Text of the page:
All three axes continue past their intersection, defining a 3D space that is infinite. The intersection of the three axes is referred to as the global or universal origin or center, and the numeric designations for each axis begin at this point. The center is at zero for each axis: X0, Y0, and Z0 or 0, 0, 0.

    With this system it is possible to define exactly where in 3D space a specific point lies (for example, X3, Y4, Z5), making it possible for computers to simulate 3 dimensions.

    Local Space
    Cartesian Space is the entire space in which the computer creates your simulated environment. The origin, or center, of that space is the global center. As the global space has a center, so does each object in your scene. This is the local center. The local space is the area that is inhabited by the object.

    The Building Blocks
    3D software packages define and manipulate simulations of shapes using the mathematics of shapes, or geometry.

    When you can define specific points in space, you can build models. Defining two points in space gives the coordinates to draw a line. If you continue to define points (control points or vertices) and connect them with lines, you can, with a minimum of three points, build a polygon. A polygon with a surface, or face, is the primary building block of polygonal modeling programs. Together, multiple polygons build a 3D model. To help organize the large numbers of polygons in complex models, programs commonly define the model as a mesh, or grid, of polygons.

    Splines and Patches
    Because polygonal modeling cannot recreate curved surfaces, researchers developed the curved line, or spline. Splines are curved lines with control points, or vertices, that determine the shape of the curve. How the vertices affect the curve is determined by the type of curve you have drawn. With splines, curved surfaces or patches can be generated. The shape of the patch can be changed by editing the control points.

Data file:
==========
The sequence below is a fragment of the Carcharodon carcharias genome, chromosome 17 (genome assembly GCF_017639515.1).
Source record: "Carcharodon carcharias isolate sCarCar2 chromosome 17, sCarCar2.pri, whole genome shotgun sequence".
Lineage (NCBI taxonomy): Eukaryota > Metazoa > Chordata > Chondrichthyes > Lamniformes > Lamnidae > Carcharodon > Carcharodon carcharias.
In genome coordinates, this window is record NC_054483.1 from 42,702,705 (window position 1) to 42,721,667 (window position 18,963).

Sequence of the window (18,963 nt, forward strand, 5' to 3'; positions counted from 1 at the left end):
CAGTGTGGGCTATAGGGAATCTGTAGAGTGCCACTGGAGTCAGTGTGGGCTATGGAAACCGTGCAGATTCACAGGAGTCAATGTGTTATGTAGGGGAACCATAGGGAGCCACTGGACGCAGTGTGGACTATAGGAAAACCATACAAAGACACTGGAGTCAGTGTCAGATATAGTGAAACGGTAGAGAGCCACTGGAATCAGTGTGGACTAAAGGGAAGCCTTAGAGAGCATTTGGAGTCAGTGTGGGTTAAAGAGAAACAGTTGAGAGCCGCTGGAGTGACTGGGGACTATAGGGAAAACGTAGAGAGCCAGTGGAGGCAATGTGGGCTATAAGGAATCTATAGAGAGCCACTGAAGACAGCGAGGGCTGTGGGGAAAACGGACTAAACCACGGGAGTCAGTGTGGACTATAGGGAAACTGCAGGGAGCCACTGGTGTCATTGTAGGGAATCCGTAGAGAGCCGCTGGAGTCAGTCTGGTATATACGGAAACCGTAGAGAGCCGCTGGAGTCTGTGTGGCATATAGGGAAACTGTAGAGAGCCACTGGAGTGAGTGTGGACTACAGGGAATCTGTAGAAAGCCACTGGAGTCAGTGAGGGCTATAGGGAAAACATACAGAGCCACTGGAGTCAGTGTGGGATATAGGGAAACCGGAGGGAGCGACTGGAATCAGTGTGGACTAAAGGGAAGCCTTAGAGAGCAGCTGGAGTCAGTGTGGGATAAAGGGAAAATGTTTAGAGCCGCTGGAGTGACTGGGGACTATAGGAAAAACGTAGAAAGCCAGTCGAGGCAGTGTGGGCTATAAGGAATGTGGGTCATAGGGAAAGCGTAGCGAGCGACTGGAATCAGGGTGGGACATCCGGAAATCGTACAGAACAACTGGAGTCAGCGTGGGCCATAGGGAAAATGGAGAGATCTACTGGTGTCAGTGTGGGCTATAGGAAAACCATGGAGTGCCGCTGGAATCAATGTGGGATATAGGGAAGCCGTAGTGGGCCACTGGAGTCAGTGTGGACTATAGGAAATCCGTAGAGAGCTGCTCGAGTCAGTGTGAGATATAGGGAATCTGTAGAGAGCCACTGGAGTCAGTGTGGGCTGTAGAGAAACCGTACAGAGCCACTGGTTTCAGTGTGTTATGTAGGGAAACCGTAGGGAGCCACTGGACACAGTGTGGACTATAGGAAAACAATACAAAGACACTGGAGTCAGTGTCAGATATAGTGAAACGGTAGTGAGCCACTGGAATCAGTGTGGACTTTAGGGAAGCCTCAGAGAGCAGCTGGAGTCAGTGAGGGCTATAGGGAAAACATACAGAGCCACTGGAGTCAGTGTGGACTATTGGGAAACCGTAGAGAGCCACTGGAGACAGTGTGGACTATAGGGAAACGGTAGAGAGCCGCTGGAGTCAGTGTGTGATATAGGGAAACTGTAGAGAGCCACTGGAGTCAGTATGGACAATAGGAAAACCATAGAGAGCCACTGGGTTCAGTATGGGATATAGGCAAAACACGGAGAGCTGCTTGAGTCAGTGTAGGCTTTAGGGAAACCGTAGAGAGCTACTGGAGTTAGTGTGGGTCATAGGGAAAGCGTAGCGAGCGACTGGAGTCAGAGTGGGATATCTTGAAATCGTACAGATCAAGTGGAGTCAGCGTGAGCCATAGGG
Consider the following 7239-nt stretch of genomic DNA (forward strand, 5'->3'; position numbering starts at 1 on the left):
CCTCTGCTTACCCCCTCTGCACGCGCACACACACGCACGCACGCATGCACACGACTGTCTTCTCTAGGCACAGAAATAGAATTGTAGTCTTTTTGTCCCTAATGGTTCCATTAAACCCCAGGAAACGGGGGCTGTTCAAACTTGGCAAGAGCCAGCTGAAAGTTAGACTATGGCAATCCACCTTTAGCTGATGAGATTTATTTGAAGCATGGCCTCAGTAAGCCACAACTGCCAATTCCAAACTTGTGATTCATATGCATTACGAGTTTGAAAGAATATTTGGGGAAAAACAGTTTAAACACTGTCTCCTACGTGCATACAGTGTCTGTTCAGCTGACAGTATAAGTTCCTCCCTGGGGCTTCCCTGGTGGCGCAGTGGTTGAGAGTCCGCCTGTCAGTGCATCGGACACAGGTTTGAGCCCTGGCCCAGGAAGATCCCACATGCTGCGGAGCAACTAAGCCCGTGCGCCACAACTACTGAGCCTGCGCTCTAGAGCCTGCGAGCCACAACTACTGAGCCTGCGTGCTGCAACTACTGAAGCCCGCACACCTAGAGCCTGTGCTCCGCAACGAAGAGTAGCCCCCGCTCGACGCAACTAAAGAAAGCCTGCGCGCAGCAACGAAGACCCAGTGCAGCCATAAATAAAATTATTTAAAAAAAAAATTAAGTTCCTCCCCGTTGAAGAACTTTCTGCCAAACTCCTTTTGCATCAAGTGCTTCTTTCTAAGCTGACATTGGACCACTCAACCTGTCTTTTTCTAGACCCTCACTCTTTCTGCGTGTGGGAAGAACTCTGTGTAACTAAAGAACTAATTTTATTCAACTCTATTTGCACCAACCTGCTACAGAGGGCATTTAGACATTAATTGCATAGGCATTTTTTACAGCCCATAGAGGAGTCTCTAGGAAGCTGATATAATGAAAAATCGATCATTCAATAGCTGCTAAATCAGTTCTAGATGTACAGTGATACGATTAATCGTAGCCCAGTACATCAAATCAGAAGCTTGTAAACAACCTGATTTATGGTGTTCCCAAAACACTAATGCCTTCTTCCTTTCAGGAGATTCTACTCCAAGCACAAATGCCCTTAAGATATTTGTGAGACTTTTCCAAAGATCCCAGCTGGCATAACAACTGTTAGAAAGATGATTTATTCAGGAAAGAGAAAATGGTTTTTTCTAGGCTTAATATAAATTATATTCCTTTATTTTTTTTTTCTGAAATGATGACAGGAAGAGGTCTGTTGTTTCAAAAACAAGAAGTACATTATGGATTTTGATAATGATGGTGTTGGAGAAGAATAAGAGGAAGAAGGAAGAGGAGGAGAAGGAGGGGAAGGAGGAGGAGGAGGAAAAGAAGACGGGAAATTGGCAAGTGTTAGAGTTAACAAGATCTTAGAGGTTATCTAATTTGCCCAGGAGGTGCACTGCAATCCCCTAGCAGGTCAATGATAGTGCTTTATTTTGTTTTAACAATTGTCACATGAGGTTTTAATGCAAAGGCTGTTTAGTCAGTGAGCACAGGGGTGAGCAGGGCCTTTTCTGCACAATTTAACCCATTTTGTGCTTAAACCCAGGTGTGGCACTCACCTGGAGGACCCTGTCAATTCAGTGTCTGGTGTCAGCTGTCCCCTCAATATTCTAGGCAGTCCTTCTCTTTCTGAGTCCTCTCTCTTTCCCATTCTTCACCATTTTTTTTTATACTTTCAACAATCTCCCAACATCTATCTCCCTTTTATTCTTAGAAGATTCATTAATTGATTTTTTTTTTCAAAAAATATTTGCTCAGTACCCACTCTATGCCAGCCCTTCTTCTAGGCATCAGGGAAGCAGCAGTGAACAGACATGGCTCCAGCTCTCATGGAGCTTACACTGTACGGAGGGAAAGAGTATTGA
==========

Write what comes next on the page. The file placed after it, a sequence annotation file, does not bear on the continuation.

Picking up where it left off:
Specific 2D and 3D shapes that are so commonly used in 3D can be created automatically. Referred to as primitives, these shapes include such objects as cubes, spheres, cylinders, squares, circles, toruses, cones, and grids. Since so many objects are comprised of these basic geometric shapes, primitives are very useful starting points in modeling.

    When working with 3D geometry, you frequently edit an object to get the model you want, or you change it to create motion. There are three basic changes, or transformations.

    Scaling changes the size of an object. It is expressed in terms of a ratio of the new size in relation to the original size of the object (for example: the cube is now 2.75 the size of the original cube). As with everything else in 3D animation, the changes are made in relation to the X, Y, and Z axes.

    Rotation changes the orientation of the object around the X, Y, and/or Z axes. Rotation is expressed in degrees and, like scaling, the changes are made in relation to the axes.

    Translation changes the location of, or moves, an object. Translation is expressed in units (inches, miles, kilometers, or the default unit of the software with which you are working) and, as always, is in relation to the starting location of the object along the axes.

    Although there are more sophisticated processes for building models or making motion for animation, all changes to the geometry of an object are based on scale, rotation, and translation. You may be rotating only one surface of an object, translating the points that control the shape, or scaling just part of your model, but all changes are based on the major transitions.

    So now you know the basics. Armed with this foundation, you can begin to understand and work in the 3D computer animation world.

    Have fun!

ACM Digital Library Publication:

Overview Page: